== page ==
for Hawaiian plants: Speciation rates on the youngest island in the
chain, the big island of Hawaii, are 10 times greater than on the
oldest island, Kauai.
Just as with the emergence of a new volcanic island from the sea,
episodes of mass extinction offer particularly rich opportunities
for the surviving groups. For example, the mass extinction at the
end of the Cretaceous (65 million years ago) brought an end to the
dinosaurs, but a massive diversification of mammals took place soon
afterward. Similarly, with the dramatic decline of marine eurypterids
(large arthropods) about 410 million years ago, the first large marine
predators were lost. However, they were later surpassed in this role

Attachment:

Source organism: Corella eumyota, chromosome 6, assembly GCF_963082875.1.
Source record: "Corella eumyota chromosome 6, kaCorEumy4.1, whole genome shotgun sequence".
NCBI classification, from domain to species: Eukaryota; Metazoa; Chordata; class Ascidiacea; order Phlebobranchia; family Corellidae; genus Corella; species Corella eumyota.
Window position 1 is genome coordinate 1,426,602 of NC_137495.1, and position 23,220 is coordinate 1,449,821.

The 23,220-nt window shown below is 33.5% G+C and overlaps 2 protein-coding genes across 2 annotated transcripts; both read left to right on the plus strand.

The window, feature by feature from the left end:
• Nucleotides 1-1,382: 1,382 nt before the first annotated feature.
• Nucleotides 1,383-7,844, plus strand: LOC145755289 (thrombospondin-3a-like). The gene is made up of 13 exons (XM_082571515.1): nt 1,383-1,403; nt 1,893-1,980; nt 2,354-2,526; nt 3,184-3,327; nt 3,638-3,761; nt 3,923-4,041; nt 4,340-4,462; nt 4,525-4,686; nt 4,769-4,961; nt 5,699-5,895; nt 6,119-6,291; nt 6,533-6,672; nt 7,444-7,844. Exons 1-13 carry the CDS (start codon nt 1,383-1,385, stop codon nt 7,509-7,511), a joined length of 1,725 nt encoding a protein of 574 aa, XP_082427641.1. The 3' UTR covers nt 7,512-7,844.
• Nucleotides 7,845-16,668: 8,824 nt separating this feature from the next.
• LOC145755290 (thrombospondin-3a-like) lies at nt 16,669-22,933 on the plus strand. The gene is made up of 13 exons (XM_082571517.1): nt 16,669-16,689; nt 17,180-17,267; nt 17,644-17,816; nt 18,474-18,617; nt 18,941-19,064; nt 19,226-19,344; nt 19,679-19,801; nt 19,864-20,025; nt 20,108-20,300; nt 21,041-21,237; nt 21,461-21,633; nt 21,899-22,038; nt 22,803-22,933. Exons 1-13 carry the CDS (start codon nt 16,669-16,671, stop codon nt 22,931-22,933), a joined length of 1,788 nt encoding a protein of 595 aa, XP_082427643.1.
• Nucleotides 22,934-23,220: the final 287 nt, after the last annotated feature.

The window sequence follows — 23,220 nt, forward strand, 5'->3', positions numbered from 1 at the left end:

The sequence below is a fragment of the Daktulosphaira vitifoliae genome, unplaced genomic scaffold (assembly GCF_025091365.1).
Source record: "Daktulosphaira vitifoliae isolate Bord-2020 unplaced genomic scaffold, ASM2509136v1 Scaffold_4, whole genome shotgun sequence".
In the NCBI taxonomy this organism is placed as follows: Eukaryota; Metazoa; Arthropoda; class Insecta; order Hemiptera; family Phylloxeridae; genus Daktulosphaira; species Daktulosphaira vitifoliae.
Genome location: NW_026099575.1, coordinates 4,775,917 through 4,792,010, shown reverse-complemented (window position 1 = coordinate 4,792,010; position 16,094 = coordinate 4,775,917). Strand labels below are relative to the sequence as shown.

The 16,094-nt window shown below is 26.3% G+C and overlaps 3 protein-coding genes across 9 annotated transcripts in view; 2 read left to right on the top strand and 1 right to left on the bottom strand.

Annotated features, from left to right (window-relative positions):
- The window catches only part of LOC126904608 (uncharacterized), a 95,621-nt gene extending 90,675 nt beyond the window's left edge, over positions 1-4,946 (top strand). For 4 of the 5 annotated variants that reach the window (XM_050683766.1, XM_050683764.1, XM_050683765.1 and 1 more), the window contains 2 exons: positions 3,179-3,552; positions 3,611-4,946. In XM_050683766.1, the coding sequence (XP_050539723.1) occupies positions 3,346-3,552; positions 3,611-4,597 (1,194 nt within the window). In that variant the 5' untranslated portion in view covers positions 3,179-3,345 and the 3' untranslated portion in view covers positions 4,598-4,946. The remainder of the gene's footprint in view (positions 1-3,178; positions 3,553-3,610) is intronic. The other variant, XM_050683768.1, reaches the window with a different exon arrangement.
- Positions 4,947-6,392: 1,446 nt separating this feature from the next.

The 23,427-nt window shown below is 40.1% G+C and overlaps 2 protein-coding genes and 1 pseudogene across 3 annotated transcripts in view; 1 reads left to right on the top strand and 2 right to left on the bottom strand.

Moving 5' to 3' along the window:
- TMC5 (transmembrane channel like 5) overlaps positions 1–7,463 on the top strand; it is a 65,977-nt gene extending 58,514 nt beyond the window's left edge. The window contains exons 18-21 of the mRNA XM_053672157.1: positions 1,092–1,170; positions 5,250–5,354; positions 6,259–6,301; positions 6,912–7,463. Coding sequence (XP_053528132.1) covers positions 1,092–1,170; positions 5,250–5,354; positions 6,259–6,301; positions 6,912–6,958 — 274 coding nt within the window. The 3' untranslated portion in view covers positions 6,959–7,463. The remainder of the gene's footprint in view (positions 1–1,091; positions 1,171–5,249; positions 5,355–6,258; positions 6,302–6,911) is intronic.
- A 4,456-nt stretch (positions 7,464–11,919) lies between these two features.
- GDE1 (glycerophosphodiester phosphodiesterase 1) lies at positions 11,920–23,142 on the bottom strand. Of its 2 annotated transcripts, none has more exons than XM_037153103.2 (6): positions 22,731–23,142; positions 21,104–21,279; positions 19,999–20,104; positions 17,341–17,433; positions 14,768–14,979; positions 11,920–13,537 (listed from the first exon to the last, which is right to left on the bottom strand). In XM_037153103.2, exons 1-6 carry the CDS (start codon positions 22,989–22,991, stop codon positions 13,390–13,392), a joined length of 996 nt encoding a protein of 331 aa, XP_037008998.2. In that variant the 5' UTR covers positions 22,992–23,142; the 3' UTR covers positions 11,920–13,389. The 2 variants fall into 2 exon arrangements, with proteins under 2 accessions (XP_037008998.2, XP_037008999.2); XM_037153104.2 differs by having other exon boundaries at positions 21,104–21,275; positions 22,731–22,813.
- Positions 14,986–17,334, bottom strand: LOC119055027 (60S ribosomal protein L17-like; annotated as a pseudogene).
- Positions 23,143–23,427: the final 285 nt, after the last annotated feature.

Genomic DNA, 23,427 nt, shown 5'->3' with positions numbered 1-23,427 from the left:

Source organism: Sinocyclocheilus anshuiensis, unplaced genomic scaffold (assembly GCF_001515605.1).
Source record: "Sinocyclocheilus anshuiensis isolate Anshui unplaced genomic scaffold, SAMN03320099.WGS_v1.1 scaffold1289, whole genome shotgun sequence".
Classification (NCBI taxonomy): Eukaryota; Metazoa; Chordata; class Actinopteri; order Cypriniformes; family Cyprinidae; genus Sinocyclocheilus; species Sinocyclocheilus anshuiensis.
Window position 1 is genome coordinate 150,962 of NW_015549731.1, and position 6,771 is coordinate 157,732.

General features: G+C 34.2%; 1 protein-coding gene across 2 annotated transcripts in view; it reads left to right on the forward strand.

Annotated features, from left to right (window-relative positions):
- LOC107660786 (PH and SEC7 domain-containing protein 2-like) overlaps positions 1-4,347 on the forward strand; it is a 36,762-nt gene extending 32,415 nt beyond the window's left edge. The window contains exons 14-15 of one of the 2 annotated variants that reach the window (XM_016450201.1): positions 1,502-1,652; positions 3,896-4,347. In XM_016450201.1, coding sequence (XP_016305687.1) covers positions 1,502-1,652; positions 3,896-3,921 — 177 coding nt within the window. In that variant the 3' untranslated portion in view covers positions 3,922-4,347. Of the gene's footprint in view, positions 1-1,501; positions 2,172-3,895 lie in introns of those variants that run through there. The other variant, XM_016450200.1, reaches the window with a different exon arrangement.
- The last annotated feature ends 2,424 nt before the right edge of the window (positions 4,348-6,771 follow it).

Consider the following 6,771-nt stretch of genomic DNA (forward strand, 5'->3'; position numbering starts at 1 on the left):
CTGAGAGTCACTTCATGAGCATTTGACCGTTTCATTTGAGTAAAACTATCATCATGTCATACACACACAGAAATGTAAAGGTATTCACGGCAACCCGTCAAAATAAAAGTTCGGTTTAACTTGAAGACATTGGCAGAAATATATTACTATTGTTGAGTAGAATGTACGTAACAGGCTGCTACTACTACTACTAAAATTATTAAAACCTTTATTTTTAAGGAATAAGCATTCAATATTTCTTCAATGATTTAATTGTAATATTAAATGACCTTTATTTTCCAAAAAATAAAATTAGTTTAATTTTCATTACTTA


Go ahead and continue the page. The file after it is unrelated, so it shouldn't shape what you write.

by certain fish, notably the placoderms, a highly diverse group that
sported interlocking plates of armor. The placoderms underwent a spectacular
radiation during the Devonian (between 410 and 360 million years ago),
but at the end of this period all placoderms—large, small, marine
and freshwater—went extinct. They were replaced by the actinopterygians
(ray-finned fishes), which ultimately produced the teleosts, the dominant
group of modern fish.
is no reason to assume that basic evolutionary processes in the future
will differ substantially from those in the past. So we would expect
the total number of species ultimately to recover from the current
mass extinction, even if people continue to meddle with the environment
on a global scale. The alteration and fragmentation of existing habitats